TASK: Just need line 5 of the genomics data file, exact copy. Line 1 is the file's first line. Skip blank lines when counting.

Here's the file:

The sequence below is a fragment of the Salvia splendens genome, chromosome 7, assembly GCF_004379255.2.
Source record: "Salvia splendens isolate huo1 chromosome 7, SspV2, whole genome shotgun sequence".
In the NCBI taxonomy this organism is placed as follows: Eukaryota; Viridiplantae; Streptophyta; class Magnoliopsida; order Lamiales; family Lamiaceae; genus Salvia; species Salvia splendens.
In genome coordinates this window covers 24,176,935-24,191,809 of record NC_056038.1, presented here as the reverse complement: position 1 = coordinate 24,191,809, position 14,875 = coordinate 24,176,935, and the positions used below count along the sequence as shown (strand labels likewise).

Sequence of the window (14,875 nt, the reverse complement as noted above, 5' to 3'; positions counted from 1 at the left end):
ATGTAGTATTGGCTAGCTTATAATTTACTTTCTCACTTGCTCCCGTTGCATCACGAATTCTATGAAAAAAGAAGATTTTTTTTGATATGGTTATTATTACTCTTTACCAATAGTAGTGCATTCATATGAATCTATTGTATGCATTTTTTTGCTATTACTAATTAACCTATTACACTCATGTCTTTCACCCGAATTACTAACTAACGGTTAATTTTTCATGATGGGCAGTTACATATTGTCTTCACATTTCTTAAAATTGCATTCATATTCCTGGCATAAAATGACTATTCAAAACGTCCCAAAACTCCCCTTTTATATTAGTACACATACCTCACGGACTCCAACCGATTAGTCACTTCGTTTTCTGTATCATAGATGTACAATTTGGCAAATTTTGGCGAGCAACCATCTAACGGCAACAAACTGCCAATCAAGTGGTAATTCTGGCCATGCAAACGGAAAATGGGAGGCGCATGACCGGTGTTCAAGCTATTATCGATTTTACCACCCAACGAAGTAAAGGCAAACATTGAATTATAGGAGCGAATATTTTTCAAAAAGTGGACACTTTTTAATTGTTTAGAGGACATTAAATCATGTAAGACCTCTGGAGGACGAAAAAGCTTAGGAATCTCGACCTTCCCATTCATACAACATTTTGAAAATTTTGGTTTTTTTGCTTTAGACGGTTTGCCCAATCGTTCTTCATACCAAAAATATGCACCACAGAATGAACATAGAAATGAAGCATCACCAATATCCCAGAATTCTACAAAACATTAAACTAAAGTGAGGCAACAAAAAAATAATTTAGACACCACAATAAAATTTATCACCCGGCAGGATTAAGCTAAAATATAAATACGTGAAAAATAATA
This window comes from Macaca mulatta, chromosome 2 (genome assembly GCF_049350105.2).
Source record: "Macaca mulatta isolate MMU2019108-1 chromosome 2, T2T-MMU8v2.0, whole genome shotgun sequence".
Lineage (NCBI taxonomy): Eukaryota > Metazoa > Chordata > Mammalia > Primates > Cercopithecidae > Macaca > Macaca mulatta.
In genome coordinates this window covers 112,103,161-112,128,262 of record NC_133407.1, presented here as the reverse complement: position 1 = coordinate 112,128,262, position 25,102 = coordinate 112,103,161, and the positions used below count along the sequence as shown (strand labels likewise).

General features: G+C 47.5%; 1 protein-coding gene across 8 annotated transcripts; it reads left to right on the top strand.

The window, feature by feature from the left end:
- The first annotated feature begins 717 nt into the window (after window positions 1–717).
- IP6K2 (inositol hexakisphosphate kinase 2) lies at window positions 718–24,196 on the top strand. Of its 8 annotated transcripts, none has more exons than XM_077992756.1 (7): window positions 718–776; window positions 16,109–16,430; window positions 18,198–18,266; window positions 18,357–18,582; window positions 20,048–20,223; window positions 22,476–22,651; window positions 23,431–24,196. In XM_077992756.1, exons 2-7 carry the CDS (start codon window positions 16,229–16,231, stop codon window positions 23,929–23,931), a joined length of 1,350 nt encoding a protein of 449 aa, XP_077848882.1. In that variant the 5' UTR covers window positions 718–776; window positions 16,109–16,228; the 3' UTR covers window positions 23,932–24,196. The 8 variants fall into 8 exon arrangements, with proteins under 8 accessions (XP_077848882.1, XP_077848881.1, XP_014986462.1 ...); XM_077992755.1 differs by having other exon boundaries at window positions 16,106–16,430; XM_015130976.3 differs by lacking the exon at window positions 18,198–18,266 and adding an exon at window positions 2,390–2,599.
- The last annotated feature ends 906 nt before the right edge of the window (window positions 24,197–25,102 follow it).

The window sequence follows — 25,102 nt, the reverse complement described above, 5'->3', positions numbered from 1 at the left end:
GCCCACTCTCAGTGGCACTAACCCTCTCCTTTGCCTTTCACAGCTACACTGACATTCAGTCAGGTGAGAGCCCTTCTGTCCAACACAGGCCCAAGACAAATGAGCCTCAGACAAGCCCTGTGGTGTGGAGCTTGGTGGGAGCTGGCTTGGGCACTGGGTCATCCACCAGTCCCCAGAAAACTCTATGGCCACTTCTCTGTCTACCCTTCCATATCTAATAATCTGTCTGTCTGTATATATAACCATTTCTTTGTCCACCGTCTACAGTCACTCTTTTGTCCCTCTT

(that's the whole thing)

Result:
Sequence of the window (14,875 nt, the reverse complement as noted above, 5' to 3'; positions counted from 1 at the left end):